When Jnanada returned from her tour the family noticed the change in her, both as a woman and as a person. She was now more independent, confident, and mature and acknowledging this new person made her realize how important it was for a woman to have a life outside home.

 

Someone had to shake the patriarchal walls that surrounded the Tagore mansion and fate had chosen Jnanada. She now started sharing her thoughts and ways of living with her companions and the younger generation. Now she urged women to step out of their homes and lead a social life rather than be confined to their homes.

 

The mind behind Brahmika Sari

 

Since her husband was now the Assistant Collector of Bombay she had to dress appropriately. In 19th century Bengal women literally wrapped themselves up in a sari. They covered their faces with a ghumta or ghunghat up to their chests. This style of draping was highly uncomfortable, not graceful and made sitting, standing and walking inconvenient. Plus there was no such thing as a blouse or jacket to protect women during cold nights.

 

So inspired by Parsi women, Jnanada devised her own style of draping a sari in the family. This style had pleats tucked in the waist which looked elegant and made movement much easier.

 

On return to Kolkata she spread her style of draping a sari. She did not stop at that and gave an advertisement in the newspaper inviting women to come and learn from her. Much to her surprise hundreds of women showed up at her doorstep. Soon enough all the Brahmo women adopted this style which came to be known as ‘Brahmika Sari’.

 

It is thanks to Jnanada that today Bengali women carry a sari gracefully and comfortably. She is largely credited for popularising the modern style of draping a sari (which is inspired by the Nivi drape) not only across Bengal, but India as well. Apart from sari she introduced Bengali women to the concept of chemise, blouses and jackets.

 

She introduced the concept of nuclear family

 

Because of who she was and what she stood for Jnanada clashed with her father-in-law Debendranath Tagore very often. Supported by his wife Sarada Sundari he opposed Jnanada in every possible way. The conflict split the Tagore household into two which forced Jnanada to move to another bungalow with her husband and children. Theirs was apparently the first nuclear family across entire Bengal. She chose non-conformity to ultra-conservatism and set the trend for the rest of the Bengali society.

 

Social clubs for women

 

Upon returning from England Jnanada brought with her many English customs that were unfamiliar to Indians. One of them was tea and breakfast clubs. She set up breakfast and evening tea clubs within the family where everyone could interact with each other. These interactions strengthened the bond between family members and importantly gave women an opportunity to express themselves. They learned to have intellectual discussions instead of indulging in petty politics. Later she propagated this idea in the larger society as well.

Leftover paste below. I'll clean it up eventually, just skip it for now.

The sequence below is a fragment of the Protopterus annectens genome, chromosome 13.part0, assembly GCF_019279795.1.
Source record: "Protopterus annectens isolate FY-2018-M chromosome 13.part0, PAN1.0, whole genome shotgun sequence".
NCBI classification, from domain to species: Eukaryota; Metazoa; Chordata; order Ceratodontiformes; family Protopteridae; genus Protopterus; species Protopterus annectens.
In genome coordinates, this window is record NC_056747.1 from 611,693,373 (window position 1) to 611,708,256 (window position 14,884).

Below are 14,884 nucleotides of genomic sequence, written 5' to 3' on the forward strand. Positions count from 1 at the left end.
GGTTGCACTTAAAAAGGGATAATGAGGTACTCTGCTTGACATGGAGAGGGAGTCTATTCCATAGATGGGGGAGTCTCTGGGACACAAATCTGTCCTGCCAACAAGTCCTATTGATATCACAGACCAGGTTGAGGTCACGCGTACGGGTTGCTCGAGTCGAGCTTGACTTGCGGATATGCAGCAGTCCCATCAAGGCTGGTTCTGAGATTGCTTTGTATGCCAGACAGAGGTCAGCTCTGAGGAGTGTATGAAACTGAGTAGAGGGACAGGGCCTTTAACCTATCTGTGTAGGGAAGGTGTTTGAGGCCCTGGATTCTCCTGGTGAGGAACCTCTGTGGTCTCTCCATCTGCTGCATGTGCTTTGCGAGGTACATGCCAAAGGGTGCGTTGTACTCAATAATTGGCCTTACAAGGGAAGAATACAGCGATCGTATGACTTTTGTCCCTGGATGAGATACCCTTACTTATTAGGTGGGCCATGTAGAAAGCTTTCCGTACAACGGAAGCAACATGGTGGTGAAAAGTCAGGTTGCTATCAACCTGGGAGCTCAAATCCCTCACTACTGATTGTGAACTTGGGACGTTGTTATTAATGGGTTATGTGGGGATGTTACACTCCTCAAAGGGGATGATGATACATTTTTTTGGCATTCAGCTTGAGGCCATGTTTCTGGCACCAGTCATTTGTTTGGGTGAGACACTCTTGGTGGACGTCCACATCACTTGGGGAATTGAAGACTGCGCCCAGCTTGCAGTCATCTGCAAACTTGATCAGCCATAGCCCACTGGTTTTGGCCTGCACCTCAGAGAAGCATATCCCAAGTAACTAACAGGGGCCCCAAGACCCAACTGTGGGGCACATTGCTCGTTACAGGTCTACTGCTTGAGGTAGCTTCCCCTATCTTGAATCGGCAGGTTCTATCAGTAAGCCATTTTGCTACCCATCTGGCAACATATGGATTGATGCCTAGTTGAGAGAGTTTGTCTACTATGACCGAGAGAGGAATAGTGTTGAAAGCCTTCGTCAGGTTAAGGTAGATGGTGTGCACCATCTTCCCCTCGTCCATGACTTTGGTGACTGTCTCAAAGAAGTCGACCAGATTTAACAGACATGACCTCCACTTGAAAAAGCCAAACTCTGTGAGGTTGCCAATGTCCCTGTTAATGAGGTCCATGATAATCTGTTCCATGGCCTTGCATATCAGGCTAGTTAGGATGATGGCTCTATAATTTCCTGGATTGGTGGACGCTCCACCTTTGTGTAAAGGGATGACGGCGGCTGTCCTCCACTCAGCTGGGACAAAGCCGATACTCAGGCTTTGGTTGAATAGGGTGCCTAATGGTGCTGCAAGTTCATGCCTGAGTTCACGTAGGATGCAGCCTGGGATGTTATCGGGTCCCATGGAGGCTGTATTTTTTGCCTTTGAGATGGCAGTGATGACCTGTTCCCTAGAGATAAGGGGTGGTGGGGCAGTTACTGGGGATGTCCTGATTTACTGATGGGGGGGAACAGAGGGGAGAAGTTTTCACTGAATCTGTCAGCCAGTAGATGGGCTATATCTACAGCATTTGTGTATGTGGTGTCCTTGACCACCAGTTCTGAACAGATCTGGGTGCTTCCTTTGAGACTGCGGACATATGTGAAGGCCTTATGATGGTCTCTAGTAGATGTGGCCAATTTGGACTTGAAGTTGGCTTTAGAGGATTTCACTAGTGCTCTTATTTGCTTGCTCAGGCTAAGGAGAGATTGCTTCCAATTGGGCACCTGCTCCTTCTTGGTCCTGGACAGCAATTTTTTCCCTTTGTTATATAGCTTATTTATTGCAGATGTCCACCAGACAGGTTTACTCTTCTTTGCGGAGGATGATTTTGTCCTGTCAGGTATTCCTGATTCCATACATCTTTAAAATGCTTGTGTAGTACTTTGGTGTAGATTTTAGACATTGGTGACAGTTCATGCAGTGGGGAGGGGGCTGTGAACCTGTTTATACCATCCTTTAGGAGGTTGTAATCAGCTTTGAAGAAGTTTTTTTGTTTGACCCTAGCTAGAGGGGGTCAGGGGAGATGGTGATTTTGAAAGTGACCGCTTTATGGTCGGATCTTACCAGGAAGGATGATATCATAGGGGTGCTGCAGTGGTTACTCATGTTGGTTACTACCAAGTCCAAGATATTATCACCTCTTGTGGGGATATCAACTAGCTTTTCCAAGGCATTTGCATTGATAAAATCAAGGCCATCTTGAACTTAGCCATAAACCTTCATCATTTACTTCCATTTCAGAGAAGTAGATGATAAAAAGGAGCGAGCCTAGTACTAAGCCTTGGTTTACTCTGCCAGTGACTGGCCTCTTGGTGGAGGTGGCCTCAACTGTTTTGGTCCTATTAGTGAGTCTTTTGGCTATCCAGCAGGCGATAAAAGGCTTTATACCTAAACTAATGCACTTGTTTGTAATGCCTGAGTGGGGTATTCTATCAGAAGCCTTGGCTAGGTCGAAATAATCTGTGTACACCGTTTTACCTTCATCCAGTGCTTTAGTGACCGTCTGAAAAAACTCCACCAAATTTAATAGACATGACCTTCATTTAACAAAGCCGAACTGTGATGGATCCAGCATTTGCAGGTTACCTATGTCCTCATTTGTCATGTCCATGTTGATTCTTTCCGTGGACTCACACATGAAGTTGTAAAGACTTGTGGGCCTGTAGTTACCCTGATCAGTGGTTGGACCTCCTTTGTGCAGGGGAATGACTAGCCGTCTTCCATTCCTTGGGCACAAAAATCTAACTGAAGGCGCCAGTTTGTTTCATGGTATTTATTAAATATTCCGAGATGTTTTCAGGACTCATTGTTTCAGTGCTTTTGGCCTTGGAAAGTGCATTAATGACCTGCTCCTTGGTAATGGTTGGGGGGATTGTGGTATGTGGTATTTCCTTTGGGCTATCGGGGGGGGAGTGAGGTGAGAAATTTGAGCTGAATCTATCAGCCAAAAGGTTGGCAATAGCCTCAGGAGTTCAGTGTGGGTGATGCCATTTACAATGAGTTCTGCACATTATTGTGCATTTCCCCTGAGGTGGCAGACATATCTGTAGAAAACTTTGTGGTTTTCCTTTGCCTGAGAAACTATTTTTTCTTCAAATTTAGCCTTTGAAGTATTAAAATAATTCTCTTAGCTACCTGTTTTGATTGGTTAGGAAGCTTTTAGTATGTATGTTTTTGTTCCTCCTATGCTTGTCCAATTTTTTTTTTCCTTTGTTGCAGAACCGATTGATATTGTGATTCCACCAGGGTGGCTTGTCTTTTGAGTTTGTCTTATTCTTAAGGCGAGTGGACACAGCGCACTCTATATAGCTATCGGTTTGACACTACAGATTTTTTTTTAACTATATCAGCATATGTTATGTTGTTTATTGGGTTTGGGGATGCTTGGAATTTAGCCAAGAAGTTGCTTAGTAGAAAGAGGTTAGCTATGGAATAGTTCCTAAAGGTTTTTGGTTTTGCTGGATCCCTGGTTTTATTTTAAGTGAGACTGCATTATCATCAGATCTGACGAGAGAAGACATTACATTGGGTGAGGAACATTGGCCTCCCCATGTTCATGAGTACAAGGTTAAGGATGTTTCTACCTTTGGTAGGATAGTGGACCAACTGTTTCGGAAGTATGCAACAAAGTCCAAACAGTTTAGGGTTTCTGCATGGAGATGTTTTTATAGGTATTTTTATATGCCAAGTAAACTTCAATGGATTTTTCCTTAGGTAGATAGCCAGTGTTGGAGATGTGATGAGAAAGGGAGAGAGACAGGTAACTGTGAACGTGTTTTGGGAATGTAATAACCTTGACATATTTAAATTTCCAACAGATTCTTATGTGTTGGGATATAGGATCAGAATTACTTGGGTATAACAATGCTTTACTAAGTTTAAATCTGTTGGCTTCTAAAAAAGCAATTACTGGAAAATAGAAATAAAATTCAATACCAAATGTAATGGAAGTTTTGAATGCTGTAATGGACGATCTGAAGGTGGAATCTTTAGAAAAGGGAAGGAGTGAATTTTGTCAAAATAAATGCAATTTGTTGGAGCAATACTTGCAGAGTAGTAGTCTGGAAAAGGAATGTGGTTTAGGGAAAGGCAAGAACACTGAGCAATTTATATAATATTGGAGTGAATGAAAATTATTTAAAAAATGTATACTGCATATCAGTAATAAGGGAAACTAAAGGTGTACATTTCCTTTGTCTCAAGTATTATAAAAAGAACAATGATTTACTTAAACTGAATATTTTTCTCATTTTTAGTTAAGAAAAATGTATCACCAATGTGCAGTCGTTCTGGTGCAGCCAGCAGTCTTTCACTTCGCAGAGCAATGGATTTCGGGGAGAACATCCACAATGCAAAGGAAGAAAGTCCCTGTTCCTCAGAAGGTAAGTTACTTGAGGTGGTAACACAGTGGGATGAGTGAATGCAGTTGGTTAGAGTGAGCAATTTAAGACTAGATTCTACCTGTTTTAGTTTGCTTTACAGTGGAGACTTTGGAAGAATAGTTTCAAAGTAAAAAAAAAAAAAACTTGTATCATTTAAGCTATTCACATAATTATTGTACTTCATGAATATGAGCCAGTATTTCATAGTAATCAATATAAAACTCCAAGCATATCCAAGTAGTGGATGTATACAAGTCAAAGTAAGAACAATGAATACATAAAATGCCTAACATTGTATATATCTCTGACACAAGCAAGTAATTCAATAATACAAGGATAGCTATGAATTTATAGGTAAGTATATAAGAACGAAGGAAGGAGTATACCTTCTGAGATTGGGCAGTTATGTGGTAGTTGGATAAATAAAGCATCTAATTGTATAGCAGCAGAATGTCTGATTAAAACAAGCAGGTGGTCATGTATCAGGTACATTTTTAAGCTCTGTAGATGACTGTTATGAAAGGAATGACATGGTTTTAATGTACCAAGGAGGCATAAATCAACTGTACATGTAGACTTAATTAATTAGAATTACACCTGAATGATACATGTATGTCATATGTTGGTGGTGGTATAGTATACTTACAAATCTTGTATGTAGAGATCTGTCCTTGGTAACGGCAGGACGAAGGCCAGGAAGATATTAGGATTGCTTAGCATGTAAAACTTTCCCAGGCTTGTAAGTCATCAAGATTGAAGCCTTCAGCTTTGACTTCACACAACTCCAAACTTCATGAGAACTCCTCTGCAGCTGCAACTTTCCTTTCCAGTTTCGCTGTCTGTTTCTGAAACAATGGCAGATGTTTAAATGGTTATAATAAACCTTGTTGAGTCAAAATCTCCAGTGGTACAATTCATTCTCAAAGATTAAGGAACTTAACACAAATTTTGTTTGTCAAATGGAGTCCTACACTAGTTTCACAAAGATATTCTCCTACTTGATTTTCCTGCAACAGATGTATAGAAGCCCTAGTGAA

First woman to act in plays  

 

The Tagores were very artistic and creative people, women included. An interest in arts, literature and culture was always encouraged. Music, drama and books were an integral part of their lifestyle. This was however mostly restricted to men till Jnanada changed the rules.  

 

For starters, she assisted Rabindranath in writing plays; offered insights and improvisation etc. Probably this drove her towards acting. As a source of in-house entertainment the Tagores performed plays in their house. Mostly elders watched and the younger generation performed. Earlier men even took up female parts in plays but Jnanada encouraged women to take up acting.

 

After performing dramas in her own house for months she acted in a play called Raja O Rani publicly at another family property in Brijitalao, Calcutta (Now Kolkata). This invited a lot of criticism but opened the doors for other women to act in plays.

 

A pioneer of literature, arts and culture

 

Jnanada wrote numerous articles for various magazines and newspapers published from Kolkata. Her articles were mostly centred on nationalism, freedom and patriotism. Through her articles she often urged people (mainly women) to unite against the British and take part in the freedom movement. In this respect she followed the footsteps of her sister-in-law Swarnakumari Devi who was the first female writer to gain prominence in Bengal.

 

Her second literary initiative was a children’s literary magazine in Bengali named Balak. Much like her other work the magazine was an overnight success.

 

This is the story of Jnanadanandini Devi Tagore – a bold, tough, ingenious and fearless daughter-in-law of the Tagore family. She lived for ninety one years and dedicated her entire life to social restructuring. Yet the Tagore family were not particularly proud of her. The conservative side of Bengali society despised Jnanada her and did not acknowledge her as a symbol of the modern Bengali women. But this did not affect Jnanada or stop her.

 

Jnanada gave women a new direction. She said there were multiple facets to a woman’s life of which being a good mother-wife is only a part. Every woman has certain duties towards herself too.

 

The Bengali women of today are grateful to Jnanada D Tagore. The question is how many of them know about her? This article hopes to change that.  

References ‘Jorasanko’ by Aruna Chakravarti

Also read

1 Five Elemental Women

2 How Kandukuri V Pantulu changed women’s lives in Andhra Pradesh

3 Swami Vivekananda’s Vision for Women